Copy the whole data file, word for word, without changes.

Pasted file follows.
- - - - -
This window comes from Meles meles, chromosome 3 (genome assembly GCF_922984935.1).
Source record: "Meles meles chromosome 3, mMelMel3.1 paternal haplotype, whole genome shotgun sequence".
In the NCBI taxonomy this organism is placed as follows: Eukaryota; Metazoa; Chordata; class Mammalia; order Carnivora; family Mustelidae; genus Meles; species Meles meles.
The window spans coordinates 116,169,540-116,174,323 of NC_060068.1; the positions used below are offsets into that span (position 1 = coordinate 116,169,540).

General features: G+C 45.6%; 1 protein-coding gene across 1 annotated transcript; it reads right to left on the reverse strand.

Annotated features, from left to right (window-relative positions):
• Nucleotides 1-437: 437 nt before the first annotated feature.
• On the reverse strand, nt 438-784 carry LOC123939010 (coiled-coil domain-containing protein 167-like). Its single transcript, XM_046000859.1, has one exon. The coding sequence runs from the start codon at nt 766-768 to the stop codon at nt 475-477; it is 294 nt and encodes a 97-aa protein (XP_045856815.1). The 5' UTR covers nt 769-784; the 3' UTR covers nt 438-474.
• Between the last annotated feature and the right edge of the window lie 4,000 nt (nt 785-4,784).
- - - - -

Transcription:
This window comes from Meles meles, chromosome 3 (genome assembly GCF_922984935.1).
Source record: "Meles meles chromosome 3, mMelMel3.1 paternal haplotype, whole genome shotgun sequence".
In the NCBI taxonomy this organism is placed as follows: Eukaryota; Metazoa; Chordata; class Mammalia; order Carnivora; family Mustelidae; genus Meles; species Meles meles.
The window spans coordinates 116,169,540-116,174,323 of NC_060068.1; the positions used below are offsets into that span (position 1 = coordinate 116,169,540).

General features: G+C 45.6%; 1 protein-coding gene across 1 annotated transcript; it reads right to left on the reverse strand.

Annotated features, from left to right (window-relative positions):
• Nucleotides 1-437: 437 nt before the first annotated feature.
• On the reverse strand, nt 438-784 carry LOC123939010 (coiled-coil domain-containing protein 167-like). Its single transcript, XM_046000859.1, has one exon. The coding sequence runs from the start codon at nt 766-768 to the stop codon at nt 475-477; it is 294 nt and encodes a 97-aa protein (XP_045856815.1). The 5' UTR covers nt 769-784; the 3' UTR covers nt 438-474.
• Between the last annotated feature and the right edge of the window lie 4,000 nt (nt 785-4,784).